At Development Dimensions International, it pays off for workers -- and the company
Share with others:
Bob Donaldson, Post-Gazette
Senior Vice President Rich Wellins stands next to a wall of monitors in the videotape room at Development Dimensions International in Collier. The company uses video tapes of job candidates in simulated settings to help companies improve their hiring processes.
For the last 37 years, Development Dimensions International has made a science out of creating a happy and productive work force. Founded by organizational psychologist William Byham, the consulting company helps some of the world's largest corporations improve their workplace cultures and hiring processes.
Lucky for the people who work there, DDI follows its own advice. The flexibility, stimulating work and encouraging environment at its Collier offices landed DDI in the top spot as a place to work among Pittsburgh-area business with more than 500 employees.
"Our business is creating better workplaces," said Rich Wellins, a senior vice president. "We have to hold ourselves to the same standard that we encourage in others."
DDI, which employs about 600 locally and 1,100 company-wide through 75 offices in 26 countries, has experienced tremendous growth of late, reflecting the increased emphasis companies are putting on creating desirable workplace environments that are capable of motivating and retaining new hires and existing workers. The private firm says revenue has grown in the double-digits the past four years, to $155.1 million in the past year, when it also added 250 employees .
The Post-Gazette asked readers what they think of their workplaces and their working conditions. Read a sampling of their responses here.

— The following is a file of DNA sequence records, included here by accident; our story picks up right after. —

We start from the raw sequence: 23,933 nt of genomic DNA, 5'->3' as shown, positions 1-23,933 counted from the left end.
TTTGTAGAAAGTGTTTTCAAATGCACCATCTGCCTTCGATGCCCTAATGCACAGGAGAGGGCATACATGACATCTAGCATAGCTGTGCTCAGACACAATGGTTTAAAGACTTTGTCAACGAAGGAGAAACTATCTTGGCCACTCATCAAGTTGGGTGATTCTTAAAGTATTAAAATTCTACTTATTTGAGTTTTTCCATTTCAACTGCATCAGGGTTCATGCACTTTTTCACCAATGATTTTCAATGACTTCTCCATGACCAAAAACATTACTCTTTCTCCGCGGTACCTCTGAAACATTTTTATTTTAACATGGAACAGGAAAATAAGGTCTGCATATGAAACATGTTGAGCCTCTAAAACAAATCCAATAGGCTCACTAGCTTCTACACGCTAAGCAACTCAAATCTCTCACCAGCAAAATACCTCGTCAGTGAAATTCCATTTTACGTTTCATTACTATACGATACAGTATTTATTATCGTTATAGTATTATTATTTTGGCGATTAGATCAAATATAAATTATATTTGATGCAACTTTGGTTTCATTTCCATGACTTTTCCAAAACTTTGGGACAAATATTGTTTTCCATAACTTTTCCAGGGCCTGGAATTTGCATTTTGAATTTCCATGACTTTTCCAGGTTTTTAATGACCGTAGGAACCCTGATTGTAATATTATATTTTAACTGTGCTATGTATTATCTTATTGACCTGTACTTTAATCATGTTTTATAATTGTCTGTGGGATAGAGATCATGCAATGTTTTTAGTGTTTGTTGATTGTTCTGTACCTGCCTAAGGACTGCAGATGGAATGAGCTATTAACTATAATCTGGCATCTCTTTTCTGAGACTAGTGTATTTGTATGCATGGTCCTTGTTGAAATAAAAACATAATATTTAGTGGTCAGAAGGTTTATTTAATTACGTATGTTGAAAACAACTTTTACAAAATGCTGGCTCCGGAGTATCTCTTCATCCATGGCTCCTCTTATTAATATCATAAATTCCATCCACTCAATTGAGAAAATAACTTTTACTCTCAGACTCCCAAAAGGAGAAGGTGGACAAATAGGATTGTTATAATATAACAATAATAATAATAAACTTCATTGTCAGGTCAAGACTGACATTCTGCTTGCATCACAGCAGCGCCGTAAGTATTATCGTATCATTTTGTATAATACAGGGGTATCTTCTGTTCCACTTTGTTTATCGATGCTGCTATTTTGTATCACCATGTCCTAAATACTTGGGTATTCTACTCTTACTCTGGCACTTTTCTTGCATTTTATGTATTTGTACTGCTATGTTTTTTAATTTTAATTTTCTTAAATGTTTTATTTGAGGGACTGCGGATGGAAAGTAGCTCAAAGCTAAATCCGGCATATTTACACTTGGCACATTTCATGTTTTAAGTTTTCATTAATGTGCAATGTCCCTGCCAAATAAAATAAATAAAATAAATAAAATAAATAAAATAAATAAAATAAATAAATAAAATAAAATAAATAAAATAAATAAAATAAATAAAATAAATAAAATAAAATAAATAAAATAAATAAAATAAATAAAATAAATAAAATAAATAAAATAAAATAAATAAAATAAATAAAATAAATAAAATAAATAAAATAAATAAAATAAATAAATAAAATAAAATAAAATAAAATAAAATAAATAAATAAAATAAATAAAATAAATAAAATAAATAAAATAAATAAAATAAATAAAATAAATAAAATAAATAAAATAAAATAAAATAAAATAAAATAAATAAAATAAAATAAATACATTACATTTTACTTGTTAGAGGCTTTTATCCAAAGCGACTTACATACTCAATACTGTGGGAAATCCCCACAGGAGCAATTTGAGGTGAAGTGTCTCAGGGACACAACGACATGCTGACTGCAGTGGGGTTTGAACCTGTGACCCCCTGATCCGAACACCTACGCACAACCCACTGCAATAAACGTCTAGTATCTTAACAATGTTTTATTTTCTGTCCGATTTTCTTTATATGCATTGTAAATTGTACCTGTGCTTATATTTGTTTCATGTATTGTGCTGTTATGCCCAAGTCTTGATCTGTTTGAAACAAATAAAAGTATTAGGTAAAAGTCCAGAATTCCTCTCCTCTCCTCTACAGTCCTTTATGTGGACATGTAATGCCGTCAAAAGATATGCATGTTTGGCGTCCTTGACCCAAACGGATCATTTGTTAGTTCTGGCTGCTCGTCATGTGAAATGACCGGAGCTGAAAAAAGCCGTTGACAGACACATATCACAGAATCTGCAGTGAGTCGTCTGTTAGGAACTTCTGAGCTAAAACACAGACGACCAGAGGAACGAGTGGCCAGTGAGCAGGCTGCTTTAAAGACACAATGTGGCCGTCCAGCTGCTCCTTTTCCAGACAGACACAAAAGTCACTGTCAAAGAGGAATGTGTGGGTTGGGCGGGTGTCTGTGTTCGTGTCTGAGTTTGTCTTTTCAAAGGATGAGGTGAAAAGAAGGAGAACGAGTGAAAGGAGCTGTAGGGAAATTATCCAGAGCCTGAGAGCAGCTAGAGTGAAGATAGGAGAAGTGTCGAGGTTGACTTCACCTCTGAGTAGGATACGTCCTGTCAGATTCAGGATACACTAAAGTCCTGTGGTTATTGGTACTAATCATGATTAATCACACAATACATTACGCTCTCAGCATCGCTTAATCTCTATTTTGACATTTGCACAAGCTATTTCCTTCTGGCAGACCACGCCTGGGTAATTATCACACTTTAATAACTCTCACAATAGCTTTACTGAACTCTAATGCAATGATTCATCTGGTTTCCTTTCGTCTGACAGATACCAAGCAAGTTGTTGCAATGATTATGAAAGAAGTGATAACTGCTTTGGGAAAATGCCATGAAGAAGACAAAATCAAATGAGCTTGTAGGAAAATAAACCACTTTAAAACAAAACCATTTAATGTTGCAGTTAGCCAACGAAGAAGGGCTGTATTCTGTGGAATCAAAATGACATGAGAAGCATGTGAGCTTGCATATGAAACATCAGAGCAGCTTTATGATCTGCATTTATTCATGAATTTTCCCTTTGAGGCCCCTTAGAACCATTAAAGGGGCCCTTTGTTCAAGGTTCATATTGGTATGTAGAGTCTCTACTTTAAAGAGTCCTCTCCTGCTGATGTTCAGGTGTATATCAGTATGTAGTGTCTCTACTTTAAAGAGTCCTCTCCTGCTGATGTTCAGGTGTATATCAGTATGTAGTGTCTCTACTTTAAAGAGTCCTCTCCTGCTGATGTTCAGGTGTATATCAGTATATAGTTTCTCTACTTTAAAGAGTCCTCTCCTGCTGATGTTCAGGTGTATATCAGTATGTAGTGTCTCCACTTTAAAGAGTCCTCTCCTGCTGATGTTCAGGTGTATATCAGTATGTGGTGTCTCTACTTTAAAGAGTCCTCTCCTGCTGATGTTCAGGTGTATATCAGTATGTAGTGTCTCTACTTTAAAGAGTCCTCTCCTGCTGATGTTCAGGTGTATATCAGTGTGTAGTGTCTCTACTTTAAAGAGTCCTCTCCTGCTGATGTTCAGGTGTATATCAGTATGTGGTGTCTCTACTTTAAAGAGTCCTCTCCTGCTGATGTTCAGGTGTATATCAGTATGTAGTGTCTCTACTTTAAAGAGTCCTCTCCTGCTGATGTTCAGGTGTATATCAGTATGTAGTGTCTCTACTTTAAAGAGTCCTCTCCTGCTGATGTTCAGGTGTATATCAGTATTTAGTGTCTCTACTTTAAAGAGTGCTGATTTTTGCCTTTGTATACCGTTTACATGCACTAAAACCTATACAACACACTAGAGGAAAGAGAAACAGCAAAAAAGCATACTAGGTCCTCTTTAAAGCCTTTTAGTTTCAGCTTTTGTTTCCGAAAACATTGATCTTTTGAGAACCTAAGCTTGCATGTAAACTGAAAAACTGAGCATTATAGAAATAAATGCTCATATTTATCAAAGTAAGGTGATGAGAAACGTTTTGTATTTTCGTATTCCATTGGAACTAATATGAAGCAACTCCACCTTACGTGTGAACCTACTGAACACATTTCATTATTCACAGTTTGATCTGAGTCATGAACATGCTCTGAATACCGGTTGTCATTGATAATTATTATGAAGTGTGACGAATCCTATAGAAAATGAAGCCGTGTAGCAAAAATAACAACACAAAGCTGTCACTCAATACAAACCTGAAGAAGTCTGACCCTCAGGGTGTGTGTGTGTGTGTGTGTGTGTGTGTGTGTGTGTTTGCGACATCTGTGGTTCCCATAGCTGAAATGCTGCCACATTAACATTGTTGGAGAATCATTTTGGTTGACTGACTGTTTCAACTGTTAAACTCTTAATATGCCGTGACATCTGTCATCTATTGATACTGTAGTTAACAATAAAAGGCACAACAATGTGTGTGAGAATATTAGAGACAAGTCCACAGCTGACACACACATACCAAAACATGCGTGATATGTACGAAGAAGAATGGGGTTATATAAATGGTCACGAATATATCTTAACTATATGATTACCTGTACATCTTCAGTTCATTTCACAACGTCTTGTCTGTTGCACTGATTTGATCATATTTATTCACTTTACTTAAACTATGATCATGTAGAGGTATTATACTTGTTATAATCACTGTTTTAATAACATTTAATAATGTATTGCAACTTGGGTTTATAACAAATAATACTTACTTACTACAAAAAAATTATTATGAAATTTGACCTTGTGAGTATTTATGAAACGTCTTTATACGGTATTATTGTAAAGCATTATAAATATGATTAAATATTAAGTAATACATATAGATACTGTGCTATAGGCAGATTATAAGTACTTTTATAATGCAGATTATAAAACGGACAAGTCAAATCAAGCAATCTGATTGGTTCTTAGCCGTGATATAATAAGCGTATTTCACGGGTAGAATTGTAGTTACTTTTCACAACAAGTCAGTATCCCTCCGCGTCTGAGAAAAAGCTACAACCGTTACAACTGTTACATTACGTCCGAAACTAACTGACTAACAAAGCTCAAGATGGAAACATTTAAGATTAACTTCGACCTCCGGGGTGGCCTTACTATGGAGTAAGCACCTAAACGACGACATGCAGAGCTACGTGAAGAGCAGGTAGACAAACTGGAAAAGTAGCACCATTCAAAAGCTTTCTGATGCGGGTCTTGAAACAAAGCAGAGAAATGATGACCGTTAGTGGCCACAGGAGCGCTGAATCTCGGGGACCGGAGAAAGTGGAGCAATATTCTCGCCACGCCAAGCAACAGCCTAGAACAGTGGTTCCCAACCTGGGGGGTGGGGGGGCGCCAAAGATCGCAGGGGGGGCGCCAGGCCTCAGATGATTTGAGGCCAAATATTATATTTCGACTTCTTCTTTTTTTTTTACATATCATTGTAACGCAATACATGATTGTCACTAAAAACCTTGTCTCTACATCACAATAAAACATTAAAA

Its trademark is putting job applicants -- both for DDI and the companies it works for -- through intensive simulations that are recorded and graded. A prospect for an executive-level position, for example, might be given a fictional company to run, all the while dealing with an onslaught of e-mails and various meetings with employees.
"Part of our premise is that behavior predicts behavior," said Mr. Wellins, who holds a Ph.D. in organizational psychology. "We've designed hundreds of simulations."
Each employee that interviews for a position at DDI goes through four to 12 hours of interviews, tests and simulations, depending on how high-level the job is. The process ensures that the company hires employees that not only have the technical expertise to do their jobs, but also have the proper motivation, said Mr. Wellins.
DDI employees say that the hiring process must be pretty effective, because they universally commend their co-workers. "I've just felt in other places there are a couple of good apples," said Jazmine Espejo, a research consultant. "Here it's the whole basket."
Seeing the DDI process work internally also helps when pitching the services to other companies. "Everything that we sell, we are using for ourselves," said Nora Schoenthal, a consultant in executive solutions who moved to Pittsburgh from DDI's Germany office. "I don't feel like I'm selling anything just to sell it. It makes sense to me."
DDI employees also appreciate the flexibility they are granted to do their jobs. Mark Hamilton, manager of interactive services, telecommutes about half the time rather than make the 50 mile drive from Lisbon, Ohio.
Mr. Wellins said that one of his employees is now working from Florida, where she moved to care for her elderly father, and that the head of the North American consulting group works out of Cleveland.
Other large companies that performed well in the Post-Gazette online survey also were commended on programs that helped employees feel like the company cared about them, despite the fact that they were just one of hundreds of thousand of employees.
"We are a large company but a cohesive unit," said Laura Miller of GlaxoSmithKline Consumer Healthcare, which finished third among large companies.
"It is a rarity someone wants to leave to go find a better job as there isn't anything better out there."
Both Citizens Bank, which finished second in the survey, and GSK Consumer Healthcare offer perks such as tuition assistance. At DDI, employees receive such perks as a low-fee gym in the building and international award trips for top performers in sales and consulting. In fact, most of the company's top executives were in Rome on such a trip earlier this month.
But more than the extra perks, employees appreciate the opportunities for advancement as the company grows, and the support offered to its employees.
"We're empowered to do our jobs," said Janice Burns, a senior consultant who has worked at DDI for 10 years. "I can't think of anything I've ever asked for that has been denied."
First Published March 20, 2007 12:00 am